We have previously reported our screening studies, derived from our screening database, to the Medical Ethics Review Committee of the Catharina Hospital Eindhoven, The Netherlands (www.catharina-ziekenhuis.nl/metc/). This committee reviewed our studies and replied that according to the Medical Research Involving Human Subject Acts (WMO; www.ccmo.nl ) our kind of study does not need the approval of the committee. We have contacted CCMO in the past to obtain an official letter from this institute, stating that our descriptive screening studies do not warrant ethical approval for the trial.

Methodology

• prospective

• diagnostic or prognostic

• performed at one institution

References

  1. 1.
    Duijm LEM, Groenewoud JH, Fracheboud J, van Ineveld BM, Roumen RMH, de Koning HJ (2008) Introduction of additional double reading of mammograms by radiographers: Effects on a biennial screening programme outcome. Eur J Cancer 44(9):1223–1228CrossRefGoogle Scholar
  2. 2.
    Caumo F, Brunelli S, Tosi E et al (2011) On the role of arbitration of discordant double readings of screening mammography: experience from two Italian programmes. Radiol Med 116(1):84–91CrossRefGoogle Scholar
  3. 3.
    Azavedo E, Zackrisson S, Mejàre I, Heibert Arnlind M (2012) Is single reading with computer-aided detection (CAD) as good as double reading in mammography screening? A systematic review. BMC Med Imaging 12(1):22CrossRefGoogle Scholar
  4. 4.
    Klompenhouwer EG, Voogd AC, Den Heeten GJ et al (2015) Blinded double reading yields a higher programme sensitivity than non-blinded double reading at digital screening mammography: A prospected population based study in the south of the Netherlands. Eur J Cancer 51(3):391–399CrossRefGoogle Scholar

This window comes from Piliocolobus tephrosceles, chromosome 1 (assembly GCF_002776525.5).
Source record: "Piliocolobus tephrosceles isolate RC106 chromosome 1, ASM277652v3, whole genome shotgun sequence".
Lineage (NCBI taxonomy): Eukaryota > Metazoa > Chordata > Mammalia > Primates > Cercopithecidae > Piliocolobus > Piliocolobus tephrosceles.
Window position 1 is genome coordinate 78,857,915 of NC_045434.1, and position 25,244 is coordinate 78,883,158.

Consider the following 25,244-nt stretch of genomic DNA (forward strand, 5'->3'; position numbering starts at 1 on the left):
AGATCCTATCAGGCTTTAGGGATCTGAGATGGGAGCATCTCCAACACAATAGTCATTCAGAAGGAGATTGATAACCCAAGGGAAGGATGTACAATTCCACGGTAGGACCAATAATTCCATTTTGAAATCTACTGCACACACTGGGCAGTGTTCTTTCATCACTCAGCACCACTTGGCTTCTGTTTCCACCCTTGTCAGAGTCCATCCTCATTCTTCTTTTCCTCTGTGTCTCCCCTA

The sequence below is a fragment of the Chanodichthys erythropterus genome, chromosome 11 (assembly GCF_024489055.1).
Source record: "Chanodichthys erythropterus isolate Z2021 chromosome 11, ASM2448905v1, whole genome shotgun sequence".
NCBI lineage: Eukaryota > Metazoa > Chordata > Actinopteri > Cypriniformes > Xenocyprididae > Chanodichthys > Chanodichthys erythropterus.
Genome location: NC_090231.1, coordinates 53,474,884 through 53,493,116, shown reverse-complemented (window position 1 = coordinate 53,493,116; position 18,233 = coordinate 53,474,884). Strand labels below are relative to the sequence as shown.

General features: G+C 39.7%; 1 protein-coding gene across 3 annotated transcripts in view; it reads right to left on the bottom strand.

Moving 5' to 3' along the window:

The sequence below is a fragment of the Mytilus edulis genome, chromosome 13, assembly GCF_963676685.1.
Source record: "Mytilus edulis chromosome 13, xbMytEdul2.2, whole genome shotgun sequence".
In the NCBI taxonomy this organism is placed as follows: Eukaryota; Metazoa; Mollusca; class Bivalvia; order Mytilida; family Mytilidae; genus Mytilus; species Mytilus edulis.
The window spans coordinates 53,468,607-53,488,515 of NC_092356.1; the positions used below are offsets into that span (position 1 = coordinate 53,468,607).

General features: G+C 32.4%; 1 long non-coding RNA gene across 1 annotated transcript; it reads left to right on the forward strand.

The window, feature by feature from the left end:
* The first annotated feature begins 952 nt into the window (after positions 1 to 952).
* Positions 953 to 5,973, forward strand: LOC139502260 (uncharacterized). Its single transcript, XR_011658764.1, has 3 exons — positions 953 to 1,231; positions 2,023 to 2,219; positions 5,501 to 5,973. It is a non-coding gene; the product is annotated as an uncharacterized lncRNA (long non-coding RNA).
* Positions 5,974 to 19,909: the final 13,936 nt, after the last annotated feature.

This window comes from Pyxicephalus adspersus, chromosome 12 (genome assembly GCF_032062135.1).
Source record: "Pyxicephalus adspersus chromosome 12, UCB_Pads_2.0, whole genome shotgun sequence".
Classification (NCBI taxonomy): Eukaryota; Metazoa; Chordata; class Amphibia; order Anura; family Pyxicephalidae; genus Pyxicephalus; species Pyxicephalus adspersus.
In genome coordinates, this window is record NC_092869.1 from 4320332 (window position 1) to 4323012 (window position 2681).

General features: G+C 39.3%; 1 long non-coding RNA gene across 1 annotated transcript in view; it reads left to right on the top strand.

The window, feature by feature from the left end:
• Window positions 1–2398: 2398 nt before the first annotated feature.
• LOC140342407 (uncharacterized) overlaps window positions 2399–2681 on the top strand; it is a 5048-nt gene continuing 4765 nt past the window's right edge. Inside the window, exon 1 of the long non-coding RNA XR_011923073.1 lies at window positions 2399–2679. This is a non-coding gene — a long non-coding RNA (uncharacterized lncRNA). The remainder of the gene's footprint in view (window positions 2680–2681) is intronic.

5. 5.
    Posso MC, Puig T, Quintana MJ, Solá-Roca J, Bonfill X (2016) Double versus single reading of mammograms in a breast cancer screening programme: a cost-consequence analysis. Eur Radiol 26(9):3262–3271CrossRefGoogle Scholar
  6. 6.
    Duijm LEM, Louwman MWJ, Groenewoud JH, van de Poll-Franse LV, Fracheboud J, Coebergh JW (2009) Inter-observer variability in mammography screening and effect of type and number of readers on screening outcome. Br J Cancer 100(6):901–907CrossRefGoogle Scholar
  7. 7.
    European Commission (2013) European guidelines for quality assurance in breast cancer screening and diagnosis. Fourth edition. Office for Official Publications of the European Communities. 138 p.Google Scholar
  8. 8.
    Gur D, Sumkin JH, Hardesty LA et al (2004) Recall and detection rates in screening mammography: a review of clinical experience - implications for practice guidelines. Cancer 100(8):1590–1594CrossRefGoogle Scholar
  9. 9.
    Elston CW, Ellis IO (1991) Pathological prognostic factors in breast cancer. I. The value of histological grade in breast cancer: experience from a large study with long-term follow-up. Histopathology 19(5):403–410CrossRefGoogle Scholar
  10. 10.
    Ciatto S, Ambrogetti D, Risso G et al (2005) The role of arbitration of discordant reports at double reading of screening mammograms. J Med Screen 12(3):125–127CrossRefGoogle Scholar
  11. 11.
    Klompenhouwer EG, Voogd AC, den Heeten GJ et al (2015) Discrepant screening mammography assessments at blinded and non-blinded double reading: impact of arbitration by a third reader on screening outcome. Eur Radiol 25(10):2821–2829CrossRefGoogle Scholar
  12. 12.
    Klompenhouwer EG, Weber RJP, Voogd AC et al (2015) Arbitration of discrepant BI-RADS 0 recalls by a third reader at screening mammography lowers recall rate but not the cancer detection rate and sensitivity at blinded and non-blinded double reading. Breast 24(5):601–607CrossRefGoogle Scholar
  13. 13.